Cyber Threat Report

What to Do If Your Business Has Suffered a Cyber Attack

If you've been following the news at all lately, you know that cybersecurity is more important now than ever. Devastating cyber attacks continue to increase in frequency and severity. 

Maintaining proper cyber hygiene is vital, as failure to do so could lead to disastrous losses for any organization. In response to the escalating cyber threats, federal and state governments are taking action and have proposed mandatory requirements for multiple business sectors.

In the latest reports for 2023:

  • Small businesses usually spend less than $500 on cyber security.
  • 64% of companies have experienced at least one form of a cyber attack.
  • Ransomware accounts for 24% of malicious cyberattacks.
  • Instances of ransomware attacks surged by a staggering 128.17% from 2022 to 2023.
  • Over 75% of cyber attacks start with a scam email.
  • Every 39 seconds, there is a new attack somewhere on the web.
  • In 2022, cyber insurance premiums in the United States surged by 50%, reaching a total of 7.2 billion dollars in collected premiums.

In light of successful cyberattacks on multiple governments and corporations, it begs the question - what can the rest of us do? The answer lies in prevention and planning.

In the event of an attack, there are practical steps your organization can take to mitigate the impact. Let's delve into these crucial measures.

What To Do After A Cyber Attack

You might not have advanced technical skills or know much beyond basic Google searches, and that's perfectly okay. However, if you're managing a business and suspect it has fallen victim to a cyberattack, it's critical to understand that sensitive data could have been compromised during the breach. Taking immediate steps to minimize the impact and prevent future incidents is paramount.

1. Investigate Immediately

Believe it or not, the average company will take 197 days to even notice that a data breach has occurred. Think that's bad? It takes them an average of 68 days to contain it. Don't be the average. Take action immediately to mitigate the damage.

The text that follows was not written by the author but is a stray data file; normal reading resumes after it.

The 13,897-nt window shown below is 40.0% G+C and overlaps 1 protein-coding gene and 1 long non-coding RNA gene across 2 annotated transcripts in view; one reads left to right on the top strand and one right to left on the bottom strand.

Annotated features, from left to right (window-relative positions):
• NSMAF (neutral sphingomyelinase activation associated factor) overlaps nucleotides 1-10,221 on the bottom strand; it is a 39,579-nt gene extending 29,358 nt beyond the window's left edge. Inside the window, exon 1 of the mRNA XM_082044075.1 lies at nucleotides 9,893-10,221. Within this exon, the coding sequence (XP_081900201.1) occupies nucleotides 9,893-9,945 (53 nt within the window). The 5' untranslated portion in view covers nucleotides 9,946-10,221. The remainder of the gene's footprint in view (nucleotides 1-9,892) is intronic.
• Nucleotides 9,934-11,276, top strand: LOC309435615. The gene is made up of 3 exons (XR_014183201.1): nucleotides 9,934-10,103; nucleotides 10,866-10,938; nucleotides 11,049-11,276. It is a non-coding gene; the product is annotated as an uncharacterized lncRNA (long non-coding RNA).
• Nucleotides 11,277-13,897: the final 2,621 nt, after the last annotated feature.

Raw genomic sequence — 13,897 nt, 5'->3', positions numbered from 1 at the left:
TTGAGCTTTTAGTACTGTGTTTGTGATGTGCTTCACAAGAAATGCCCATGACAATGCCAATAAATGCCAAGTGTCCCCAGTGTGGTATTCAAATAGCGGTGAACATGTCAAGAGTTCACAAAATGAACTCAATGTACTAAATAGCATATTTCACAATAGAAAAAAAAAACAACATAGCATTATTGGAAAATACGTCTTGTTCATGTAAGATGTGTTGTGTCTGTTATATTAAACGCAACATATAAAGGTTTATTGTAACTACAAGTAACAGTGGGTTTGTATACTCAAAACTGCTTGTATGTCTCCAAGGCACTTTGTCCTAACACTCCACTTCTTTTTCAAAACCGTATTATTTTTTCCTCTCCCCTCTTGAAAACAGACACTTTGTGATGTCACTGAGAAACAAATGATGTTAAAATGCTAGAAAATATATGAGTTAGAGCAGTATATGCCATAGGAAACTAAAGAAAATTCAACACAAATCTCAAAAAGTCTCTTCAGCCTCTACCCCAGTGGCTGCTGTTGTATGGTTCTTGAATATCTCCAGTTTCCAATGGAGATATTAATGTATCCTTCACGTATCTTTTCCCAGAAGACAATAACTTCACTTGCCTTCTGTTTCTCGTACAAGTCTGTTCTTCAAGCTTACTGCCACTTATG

The first step is to confirm that the breach happened as soon as possible, and then find out how it happened and what information was accessed.

2. Document Everything

Document everything that happened in the cyberattack.

  • When it took place
  • How it affected your business
  • What information was stolen
  • If a ransom was demanded
  • The type of attack that occurred
  • If any employees were contacted or involved with the attack along with their contact information

If applicable, report it to the police and any relevant agency, such as the Department of Homeland Security (DHS) or the FBI Internet Crime Complaint Center.

Consider enlisting the expertise of an IT forensics team to aid in gathering essential information and resolving the matter. Providing them with as much detail as possible upfront will optimize their efficiency and lead to more effective and budget-friendly outcomes.



3. Contact The Right Authorities

In May of 2021, President Biden signed an executive order on cybersecurity after the Colonial Pipeline incident (along with others). Other than the enhanced cybersecurity features, what's most important to know is the expected protocol for businesses after they are attacked.

Part of the order aimed to improve investigative and remediation capabilities. Inadequate logging harms an organization’s ability to detect intrusions, mitigate those in progress, and determine the extent of an incident after the fact, so make certain that your system logs are turned on and set to retain data for at least 30 days. 60, 90, or 120 days is even better.

As of 2023, publicly traded companies must report IT system hacks to the government and disclose cybersecurity risk governance in public filings, per new SEC regulations. You can find the details of that document outlined here.